by Max du Plessis

It has become fashionable to criticize the International Criminal Court for its exclusive focus on African cases. Developing nations, particularly from the South, now repeatedly and rightly complain about the skewed power relations in the UN Security Council. The imbalance of power within the council has come sharply into focus through its influence over the court.

A decade after the court started work, the Security Council has found the common purpose to refer only two cases to it, both of them African: crimes committed in Libya during Colonel Gaddafi's final days, and by the regime of Omar al-Bashir, the President of Sudan. It has repeatedly failed to do so in respect of equally deserving situations, such as crimes committed by Israel, and most recently in respect of the crimes unfolding before our eyes in Syria. Despite recent accusations that President Assad's government was responsible for the use of chemical weapons in Syria, for nearly two years Russian and Chinese threats of a veto have kept him safe.

Not only is this a tragedy for the Syrian victims of war crimes, it is also a telling example of the illusion of universal international criminal justice and the reality of politics frustrating the ideals of the ICC.

We now need to reflect soberly on the reality that all the cases opened by that court are in Africa. It doesn't help to insist that these African cases deserve the court's attention. Of course they do. But while crimes in Syria, or Palestine, remain beyond the court's reach, it becomes impossible to claim that the international criminal justice project is truly universal.

Ultimately, it is a question that any first-year law student is taught to identify: one of fairness and equality. So long as the Security Council and the ICC ensure that the court busies itself exclusively with African crimes, and ignore or evade dealing with the sins of Syria, or the plight of the Palestinians, the principle of equality before the law becomes little more than a platitude.

British newspapers reported widely on the refusal by Archbishop Desmond Tutu, in September last year, to share the stage with Tony Blair at a leadership conference in Johannesburg. His refusal was motivated by his concern about the double standards of international criminal justice. On what grounds, the archbishop asked, do we decide that Robert Mugabe should go to the ICC and Tony Blair, one of the architects of the invasion of Iraq, should join the international speakers' circuit?

Archbishop Tutu has expressed a powerful moral view that the international criminal justice project is shot through with hypocrisy. While it is easy to dismiss the self-serving criticisms of the ICC by African despots and warlords, it is not possible to do so in response to the archbishop.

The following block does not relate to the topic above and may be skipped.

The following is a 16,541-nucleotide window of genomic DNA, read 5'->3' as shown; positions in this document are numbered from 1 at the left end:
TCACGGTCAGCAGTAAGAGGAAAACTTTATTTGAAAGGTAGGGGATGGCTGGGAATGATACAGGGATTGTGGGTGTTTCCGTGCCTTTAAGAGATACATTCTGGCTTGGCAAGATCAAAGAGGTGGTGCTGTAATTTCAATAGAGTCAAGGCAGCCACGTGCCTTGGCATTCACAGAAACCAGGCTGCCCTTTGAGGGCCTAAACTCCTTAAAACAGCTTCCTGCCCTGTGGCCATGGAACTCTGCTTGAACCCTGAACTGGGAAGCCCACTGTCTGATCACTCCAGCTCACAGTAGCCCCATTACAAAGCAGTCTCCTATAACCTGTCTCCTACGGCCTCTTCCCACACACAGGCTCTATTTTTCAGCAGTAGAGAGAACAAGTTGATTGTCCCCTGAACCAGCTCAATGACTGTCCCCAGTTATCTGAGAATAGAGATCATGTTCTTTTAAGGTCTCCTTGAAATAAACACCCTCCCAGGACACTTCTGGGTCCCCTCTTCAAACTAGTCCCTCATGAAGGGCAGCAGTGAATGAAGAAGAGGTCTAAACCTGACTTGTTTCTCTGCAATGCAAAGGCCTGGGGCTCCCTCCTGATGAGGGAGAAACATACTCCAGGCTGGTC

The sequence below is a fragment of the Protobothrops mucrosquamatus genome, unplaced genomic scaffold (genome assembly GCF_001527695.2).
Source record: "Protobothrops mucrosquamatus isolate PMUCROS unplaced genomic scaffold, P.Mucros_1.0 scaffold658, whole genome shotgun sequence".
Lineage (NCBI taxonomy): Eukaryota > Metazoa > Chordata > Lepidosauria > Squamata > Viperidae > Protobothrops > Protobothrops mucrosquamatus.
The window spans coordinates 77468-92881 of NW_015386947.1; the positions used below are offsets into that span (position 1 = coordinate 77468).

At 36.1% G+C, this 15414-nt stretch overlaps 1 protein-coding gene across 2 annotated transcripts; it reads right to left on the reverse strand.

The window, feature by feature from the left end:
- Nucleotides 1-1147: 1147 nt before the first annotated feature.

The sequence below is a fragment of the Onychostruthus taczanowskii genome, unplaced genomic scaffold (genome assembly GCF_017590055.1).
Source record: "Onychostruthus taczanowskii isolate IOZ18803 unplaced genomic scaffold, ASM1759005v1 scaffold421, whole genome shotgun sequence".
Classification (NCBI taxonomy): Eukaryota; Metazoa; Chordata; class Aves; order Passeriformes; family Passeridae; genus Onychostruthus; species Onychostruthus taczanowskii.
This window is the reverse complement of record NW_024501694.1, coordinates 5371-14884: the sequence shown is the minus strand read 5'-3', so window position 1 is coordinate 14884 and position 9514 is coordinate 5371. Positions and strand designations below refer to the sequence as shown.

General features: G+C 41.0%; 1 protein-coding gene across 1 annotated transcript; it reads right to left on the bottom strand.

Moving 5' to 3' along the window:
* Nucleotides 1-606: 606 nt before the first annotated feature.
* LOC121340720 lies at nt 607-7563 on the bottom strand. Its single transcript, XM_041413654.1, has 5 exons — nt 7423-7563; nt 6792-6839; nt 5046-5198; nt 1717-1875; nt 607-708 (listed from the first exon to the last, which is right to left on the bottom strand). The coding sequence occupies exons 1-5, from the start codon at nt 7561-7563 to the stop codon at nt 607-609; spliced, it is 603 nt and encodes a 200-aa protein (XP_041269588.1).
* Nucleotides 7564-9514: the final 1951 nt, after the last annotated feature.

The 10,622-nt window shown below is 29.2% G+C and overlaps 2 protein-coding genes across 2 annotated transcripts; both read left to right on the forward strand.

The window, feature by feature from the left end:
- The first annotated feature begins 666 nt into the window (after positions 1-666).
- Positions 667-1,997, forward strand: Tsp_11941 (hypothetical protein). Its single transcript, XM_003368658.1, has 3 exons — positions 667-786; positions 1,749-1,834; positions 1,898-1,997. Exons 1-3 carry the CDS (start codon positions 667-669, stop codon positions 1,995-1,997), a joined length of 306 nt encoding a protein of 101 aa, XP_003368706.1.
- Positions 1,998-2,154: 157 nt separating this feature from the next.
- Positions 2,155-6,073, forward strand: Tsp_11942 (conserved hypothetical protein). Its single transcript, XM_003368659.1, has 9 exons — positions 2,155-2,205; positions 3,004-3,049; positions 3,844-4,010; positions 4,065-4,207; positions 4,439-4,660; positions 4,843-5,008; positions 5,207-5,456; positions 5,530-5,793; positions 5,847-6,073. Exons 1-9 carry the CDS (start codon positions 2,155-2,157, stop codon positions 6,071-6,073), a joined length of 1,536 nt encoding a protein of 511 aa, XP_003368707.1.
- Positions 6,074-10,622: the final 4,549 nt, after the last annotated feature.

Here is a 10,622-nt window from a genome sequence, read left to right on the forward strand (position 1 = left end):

Another reason why the ICC perception problem can no longer be ignored is that this exclusive focus on Africa affords African tyrants and elites a gift, an excuse and a weapon. It allows them to draw attention away from African crimes by insisting that the spotlight be kept trained on the skewed nature of international criminal justice. And it allows them to do so with a straight face. It gives them a stick with which to beat the ICC.

It is no coincidence that the African Union's resistance to the ICC reached its shrillest levels the moment the court, through the Security Council's referral of the situation in Sudan, decided to focus on the crimes allegedly committed by a sitting African head of state, President al-Bashir. As the net fell on him, it became clear in a flash that his fate might be shared by other African elites.

Against this background, and in view of the Security Council's morally ambiguous record, we should all applaud news of a letter sent in January to the Security Council by Switzerland calling for a referral of the situation in Syria to the ICC. It was signed by 57 states. African signatories included Botswana, Libya, Seychelles, and Cote d' Ivoire. South Africa, sadly, was absent from the list. But perhaps more important is that the states on it reflect a global crosssection of countries, including Japan, Costa Rica, South Korea, Australia, Samoa, and Andorra, and every member of the European Union save for Sweden.

It is such efforts that demonstrate that a win-win situation is possible. That potential would be realized where the ICC does justice as it should to the African victims of the cases that are rightly before it and does justice to the victims of such crimes outside of Africa who equally deserve the court's attention.

It remains to be seen whether the members of the Security Council will embrace this challenge to pursue a common goal of justice for Syrians suffering under a brutal regime. If they do not, it will be further sad confirmation of the illusion of an international criminal justice system that cares equally for each of the world's people.

It is in the interests of justice and the reputation of the ICC that it stretch its work beyond Africa. By doing so the court will deny powerful African elites the stick that they so easily and distractingly wave at the ICC. It will also -- where the evidence shows a need for the court's intervention -- be a means by which to pay homage to the principle of equal justice under law.

Max du Plessis is a barrister, Associate Professor, University of KwaZulu-Natal, Durban, and senior research associate with the International Crime in Africa Programme, Institute for Security Studies





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